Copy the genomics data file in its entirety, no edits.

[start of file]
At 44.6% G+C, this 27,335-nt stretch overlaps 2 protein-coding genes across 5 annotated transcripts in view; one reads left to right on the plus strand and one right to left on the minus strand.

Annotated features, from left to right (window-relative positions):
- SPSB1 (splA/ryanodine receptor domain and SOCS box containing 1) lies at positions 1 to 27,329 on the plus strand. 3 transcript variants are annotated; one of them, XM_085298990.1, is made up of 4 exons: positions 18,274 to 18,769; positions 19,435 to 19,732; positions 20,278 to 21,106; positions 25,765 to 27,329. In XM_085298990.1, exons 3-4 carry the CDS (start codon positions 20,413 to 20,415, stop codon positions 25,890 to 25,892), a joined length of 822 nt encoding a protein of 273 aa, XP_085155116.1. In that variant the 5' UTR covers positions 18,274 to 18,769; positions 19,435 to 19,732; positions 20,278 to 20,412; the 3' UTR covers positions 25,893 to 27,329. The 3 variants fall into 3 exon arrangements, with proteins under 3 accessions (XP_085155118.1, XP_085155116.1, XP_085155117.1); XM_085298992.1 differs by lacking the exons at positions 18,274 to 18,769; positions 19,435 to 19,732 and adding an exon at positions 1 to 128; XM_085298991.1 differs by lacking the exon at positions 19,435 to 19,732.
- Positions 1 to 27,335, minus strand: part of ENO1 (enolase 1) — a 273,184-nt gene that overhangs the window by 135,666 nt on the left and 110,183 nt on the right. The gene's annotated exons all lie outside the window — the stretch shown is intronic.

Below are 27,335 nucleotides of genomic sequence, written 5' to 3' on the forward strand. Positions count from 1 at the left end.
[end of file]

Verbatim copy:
At 44.6% G+C, this 27,335-nt stretch overlaps 2 protein-coding genes across 5 annotated transcripts in view; one reads left to right on the plus strand and one right to left on the minus strand.

Annotated features, from left to right (window-relative positions):
- SPSB1 (splA/ryanodine receptor domain and SOCS box containing 1) lies at positions 1 to 27,329 on the plus strand. 3 transcript variants are annotated; one of them, XM_085298990.1, is made up of 4 exons: positions 18,274 to 18,769; positions 19,435 to 19,732; positions 20,278 to 21,106; positions 25,765 to 27,329. In XM_085298990.1, exons 3-4 carry the CDS (start codon positions 20,413 to 20,415, stop codon positions 25,890 to 25,892), a joined length of 822 nt encoding a protein of 273 aa, XP_085155116.1. In that variant the 5' UTR covers positions 18,274 to 18,769; positions 19,435 to 19,732; positions 20,278 to 20,412; the 3' UTR covers positions 25,893 to 27,329. The 3 variants fall into 3 exon arrangements, with proteins under 3 accessions (XP_085155118.1, XP_085155116.1, XP_085155117.1); XM_085298992.1 differs by lacking the exons at positions 18,274 to 18,769; positions 19,435 to 19,732 and adding an exon at positions 1 to 128; XM_085298991.1 differs by lacking the exon at positions 19,435 to 19,732.
- Positions 1 to 27,335, minus strand: part of ENO1 (enolase 1) — a 273,184-nt gene that overhangs the window by 135,666 nt on the left and 110,183 nt on the right. The gene's annotated exons all lie outside the window — the stretch shown is intronic.

Below are 27,335 nucleotides of genomic sequence, written 5' to 3' on the forward strand. Positions count from 1 at the left end.